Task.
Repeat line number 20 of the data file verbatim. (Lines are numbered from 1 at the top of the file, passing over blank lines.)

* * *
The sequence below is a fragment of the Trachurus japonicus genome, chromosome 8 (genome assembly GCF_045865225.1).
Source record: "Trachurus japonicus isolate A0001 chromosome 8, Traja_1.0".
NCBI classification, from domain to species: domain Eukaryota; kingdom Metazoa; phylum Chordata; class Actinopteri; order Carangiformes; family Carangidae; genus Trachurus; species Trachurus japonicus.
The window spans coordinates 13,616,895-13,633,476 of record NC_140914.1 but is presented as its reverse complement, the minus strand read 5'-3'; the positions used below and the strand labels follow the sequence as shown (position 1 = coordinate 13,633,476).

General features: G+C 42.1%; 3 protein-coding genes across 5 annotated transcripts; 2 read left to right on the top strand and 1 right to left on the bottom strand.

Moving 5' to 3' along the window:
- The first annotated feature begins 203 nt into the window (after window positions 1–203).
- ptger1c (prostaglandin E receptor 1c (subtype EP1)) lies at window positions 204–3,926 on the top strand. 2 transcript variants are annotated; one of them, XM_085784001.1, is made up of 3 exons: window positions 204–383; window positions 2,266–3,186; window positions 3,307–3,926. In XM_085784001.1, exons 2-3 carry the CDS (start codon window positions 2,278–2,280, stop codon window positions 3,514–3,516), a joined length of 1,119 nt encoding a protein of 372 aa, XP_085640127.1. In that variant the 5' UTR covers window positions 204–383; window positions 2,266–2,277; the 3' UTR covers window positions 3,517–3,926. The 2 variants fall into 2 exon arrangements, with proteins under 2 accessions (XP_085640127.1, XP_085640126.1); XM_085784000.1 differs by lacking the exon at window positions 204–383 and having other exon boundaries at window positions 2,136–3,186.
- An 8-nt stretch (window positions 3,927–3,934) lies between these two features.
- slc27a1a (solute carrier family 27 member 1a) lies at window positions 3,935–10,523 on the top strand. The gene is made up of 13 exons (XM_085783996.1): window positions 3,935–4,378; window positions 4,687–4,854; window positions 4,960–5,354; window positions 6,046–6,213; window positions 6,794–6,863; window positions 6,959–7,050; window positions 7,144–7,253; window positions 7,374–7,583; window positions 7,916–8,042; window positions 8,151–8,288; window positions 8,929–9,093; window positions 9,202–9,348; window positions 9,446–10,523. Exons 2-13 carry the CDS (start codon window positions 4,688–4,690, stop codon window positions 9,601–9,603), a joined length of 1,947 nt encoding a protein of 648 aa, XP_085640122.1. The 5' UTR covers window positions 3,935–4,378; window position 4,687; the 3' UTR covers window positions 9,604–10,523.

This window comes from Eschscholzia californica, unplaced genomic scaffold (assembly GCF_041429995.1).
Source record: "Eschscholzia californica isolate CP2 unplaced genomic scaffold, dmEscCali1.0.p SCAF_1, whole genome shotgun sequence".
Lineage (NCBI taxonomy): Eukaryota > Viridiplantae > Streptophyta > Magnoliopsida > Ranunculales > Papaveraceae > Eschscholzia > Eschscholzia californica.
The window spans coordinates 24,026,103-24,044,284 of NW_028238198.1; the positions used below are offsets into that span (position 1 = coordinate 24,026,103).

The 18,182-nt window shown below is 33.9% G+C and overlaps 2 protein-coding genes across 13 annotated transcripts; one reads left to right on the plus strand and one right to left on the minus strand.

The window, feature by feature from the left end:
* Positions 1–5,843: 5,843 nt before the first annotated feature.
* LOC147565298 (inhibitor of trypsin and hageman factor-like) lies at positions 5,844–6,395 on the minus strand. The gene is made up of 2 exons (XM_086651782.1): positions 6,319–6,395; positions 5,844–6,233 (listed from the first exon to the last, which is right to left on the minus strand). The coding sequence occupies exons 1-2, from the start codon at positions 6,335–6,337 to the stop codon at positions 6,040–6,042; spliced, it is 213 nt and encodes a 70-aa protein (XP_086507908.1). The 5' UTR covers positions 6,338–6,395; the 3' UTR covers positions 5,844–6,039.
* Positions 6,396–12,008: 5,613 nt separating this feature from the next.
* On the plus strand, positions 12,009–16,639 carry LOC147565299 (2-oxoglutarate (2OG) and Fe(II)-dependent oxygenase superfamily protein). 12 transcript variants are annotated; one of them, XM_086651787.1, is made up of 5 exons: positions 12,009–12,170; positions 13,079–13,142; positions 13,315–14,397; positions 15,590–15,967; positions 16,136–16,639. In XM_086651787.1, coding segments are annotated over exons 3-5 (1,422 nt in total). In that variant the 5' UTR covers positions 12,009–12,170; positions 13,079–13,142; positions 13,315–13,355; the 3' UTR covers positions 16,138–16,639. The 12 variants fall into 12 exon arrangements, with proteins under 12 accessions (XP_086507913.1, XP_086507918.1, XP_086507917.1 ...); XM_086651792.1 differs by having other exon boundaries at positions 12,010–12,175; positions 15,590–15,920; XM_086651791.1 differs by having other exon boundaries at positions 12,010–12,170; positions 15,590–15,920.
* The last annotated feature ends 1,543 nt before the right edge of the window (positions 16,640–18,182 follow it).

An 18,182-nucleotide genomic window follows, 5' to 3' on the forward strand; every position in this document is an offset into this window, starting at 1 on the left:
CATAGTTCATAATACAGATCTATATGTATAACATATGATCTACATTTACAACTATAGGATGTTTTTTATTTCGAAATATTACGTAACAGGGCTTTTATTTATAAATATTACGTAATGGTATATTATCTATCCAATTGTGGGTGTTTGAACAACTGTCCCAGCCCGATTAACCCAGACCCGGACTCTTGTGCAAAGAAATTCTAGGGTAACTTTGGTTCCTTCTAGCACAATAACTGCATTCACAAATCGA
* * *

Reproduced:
* On the plus strand, positions 12,009–16,639 carry LOC147565299 (2-oxoglutarate (2OG) and Fe(II)-dependent oxygenase superfamily protein). 12 transcript variants are annotated; one of them, XM_086651787.1, is made up of 5 exons: positions 12,009–12,170; positions 13,079–13,142; positions 13,315–14,397; positions 15,590–15,967; positions 16,136–16,639. In XM_086651787.1, coding segments are annotated over exons 3-5 (1,422 nt in total). In that variant the 5' UTR covers positions 12,009–12,170; positions 13,079–13,142; positions 13,315–13,355; the 3' UTR covers positions 16,138–16,639. The 12 variants fall into 12 exon arrangements, with proteins under 12 accessions (XP_086507913.1, XP_086507918.1, XP_086507917.1 ...); XM_086651792.1 differs by having other exon boundaries at positions 12,010–12,175; positions 15,590–15,920; XM_086651791.1 differs by having other exon boundaries at positions 12,010–12,170; positions 15,590–15,920.